Luckily perception has a different logic, the logic of pattern-building systems, but we ignore it. Why? Because we have never understood perception! Just as water fits in a bowl or bottle, the patterns that perception constructs are not right or wrong; they simply “fit” in the situations and circumstances that the person lives and experiences (water logic). Conceptualization (categorization) also works within the same “water logic”: this is the main reason why perception is more important for knowledge than elaboration. For example, this page can be conceived as a “part” (of the blog) or as a “whole” (in relation to the lines, words, etc. of this webpage), depending on what fits what the person lives, not depending on “Reality.” We, with our conceptual operations, can flexibly adapt our perception and conceptualization to “fit in the bowl.” This “operational” perspective is the pioneering contribution of Silvio Ceccato and his Italian Operational School (Glasersfeld 1995; Sowa 1983; Bettoni 2007).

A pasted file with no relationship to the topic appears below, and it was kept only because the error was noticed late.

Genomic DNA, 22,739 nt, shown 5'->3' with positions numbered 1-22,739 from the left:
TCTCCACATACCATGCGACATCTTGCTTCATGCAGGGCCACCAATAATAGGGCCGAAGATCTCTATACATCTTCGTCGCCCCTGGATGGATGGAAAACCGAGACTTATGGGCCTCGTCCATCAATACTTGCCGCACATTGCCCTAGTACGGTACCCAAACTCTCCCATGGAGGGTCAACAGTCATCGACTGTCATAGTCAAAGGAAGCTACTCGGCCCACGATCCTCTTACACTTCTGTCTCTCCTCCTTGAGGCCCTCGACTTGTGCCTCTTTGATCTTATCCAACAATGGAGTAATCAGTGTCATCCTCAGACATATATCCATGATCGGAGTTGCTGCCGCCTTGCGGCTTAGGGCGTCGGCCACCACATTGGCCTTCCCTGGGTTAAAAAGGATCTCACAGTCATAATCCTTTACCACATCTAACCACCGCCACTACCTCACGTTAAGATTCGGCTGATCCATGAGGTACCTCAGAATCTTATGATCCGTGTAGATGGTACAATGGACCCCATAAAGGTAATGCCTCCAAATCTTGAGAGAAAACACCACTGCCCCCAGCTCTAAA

Bettoni M. (2007) The Yerkish language – From operatio al methodology to chimpanzee
communication. In: Glanville R. & Riegler A. (eds.) The importance of being Ernst. edition echoraum, Vienna: 107–121.
Bettoni, M. & Eggs, C. (2010). "User-centred Knowledge Management: A Constructivist  and Socialized View". Constructivist Foundations, Vol. 5, number 3, 130-143.
Ceccato S. (1964) A model of the mind. Methodos 16: 3–78.
Ceccato S. (1964/1966) Un tecnico fra i filosofi. Vol. 1 & 2. Marsilio, Padova.
de Bono E. (1992) I am right – you are wrong: From this to the new renaissance – From rock logic to water logic. Penguin, London.